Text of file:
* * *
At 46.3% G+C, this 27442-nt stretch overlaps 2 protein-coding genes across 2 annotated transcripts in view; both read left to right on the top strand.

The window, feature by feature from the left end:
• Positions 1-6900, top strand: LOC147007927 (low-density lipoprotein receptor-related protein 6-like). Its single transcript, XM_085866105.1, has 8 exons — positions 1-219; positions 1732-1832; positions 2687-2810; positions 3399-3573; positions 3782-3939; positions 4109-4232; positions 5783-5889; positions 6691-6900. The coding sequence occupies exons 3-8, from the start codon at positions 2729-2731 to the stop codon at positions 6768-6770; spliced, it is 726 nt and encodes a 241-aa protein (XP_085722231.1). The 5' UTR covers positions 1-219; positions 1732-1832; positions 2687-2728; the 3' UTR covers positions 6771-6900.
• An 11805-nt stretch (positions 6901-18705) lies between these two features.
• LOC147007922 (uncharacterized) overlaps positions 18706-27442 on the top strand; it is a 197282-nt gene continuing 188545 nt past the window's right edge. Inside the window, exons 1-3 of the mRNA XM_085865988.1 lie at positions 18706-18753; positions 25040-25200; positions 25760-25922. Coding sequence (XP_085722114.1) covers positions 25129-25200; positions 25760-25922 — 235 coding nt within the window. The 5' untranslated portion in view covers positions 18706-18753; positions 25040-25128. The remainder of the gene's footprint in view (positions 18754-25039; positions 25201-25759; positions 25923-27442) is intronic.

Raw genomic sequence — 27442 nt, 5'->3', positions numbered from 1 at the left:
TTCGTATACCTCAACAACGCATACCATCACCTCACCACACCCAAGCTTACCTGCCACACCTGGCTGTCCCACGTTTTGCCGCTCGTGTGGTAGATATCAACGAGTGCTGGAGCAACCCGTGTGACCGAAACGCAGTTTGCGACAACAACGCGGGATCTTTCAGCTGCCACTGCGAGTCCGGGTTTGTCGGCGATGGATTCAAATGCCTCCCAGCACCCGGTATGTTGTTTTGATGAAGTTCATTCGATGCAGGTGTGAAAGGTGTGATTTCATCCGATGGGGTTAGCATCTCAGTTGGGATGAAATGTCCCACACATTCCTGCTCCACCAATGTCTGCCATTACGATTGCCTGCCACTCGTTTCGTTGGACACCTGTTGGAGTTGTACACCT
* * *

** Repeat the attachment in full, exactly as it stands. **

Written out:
At 46.3% G+C, this 27442-nt stretch overlaps 2 protein-coding genes across 2 annotated transcripts in view; both read left to right on the top strand.

The window, feature by feature from the left end:
• Positions 1-6900, top strand: LOC147007927 (low-density lipoprotein receptor-related protein 6-like). Its single transcript, XM_085866105.1, has 8 exons — positions 1-219; positions 1732-1832; positions 2687-2810; positions 3399-3573; positions 3782-3939; positions 4109-4232; positions 5783-5889; positions 6691-6900. The coding sequence occupies exons 3-8, from the start codon at positions 2729-2731 to the stop codon at positions 6768-6770; spliced, it is 726 nt and encodes a 241-aa protein (XP_085722231.1). The 5' UTR covers positions 1-219; positions 1732-1832; positions 2687-2728; the 3' UTR covers positions 6771-6900.
• An 11805-nt stretch (positions 6901-18705) lies between these two features.
• LOC147007922 (uncharacterized) overlaps positions 18706-27442 on the top strand; it is a 197282-nt gene continuing 188545 nt past the window's right edge. Inside the window, exons 1-3 of the mRNA XM_085865988.1 lie at positions 18706-18753; positions 25040-25200; positions 25760-25922. Coding sequence (XP_085722114.1) covers positions 25129-25200; positions 25760-25922 — 235 coding nt within the window. The 5' untranslated portion in view covers positions 18706-18753; positions 25040-25128. The remainder of the gene's footprint in view (positions 18754-25039; positions 25201-25759; positions 25923-27442) is intronic.

Raw genomic sequence — 27442 nt, 5'->3', positions numbered from 1 at the left:
TTCGTATACCTCAACAACGCATACCATCACCTCACCACACCCAAGCTTACCTGCCACACCTGGCTGTCCCACGTTTTGCCGCTCGTGTGGTAGATATCAACGAGTGCTGGAGCAACCCGTGTGACCGAAACGCAGTTTGCGACAACAACGCGGGATCTTTCAGCTGCCACTGCGAGTCCGGGTTTGTCGGCGATGGATTCAAATGCCTCCCAGCACCCGGTATGTTGTTTTGATGAAGTTCATTCGATGCAGGTGTGAAAGGTGTGATTTCATCCGATGGGGTTAGCATCTCAGTTGGGATGAAATGTCCCACACATTCCTGCTCCACCAATGTCTGCCATTACGATTGCCTGCCACTCGTTTCGTTGGACACCTGTTGGAGTTGTACACCT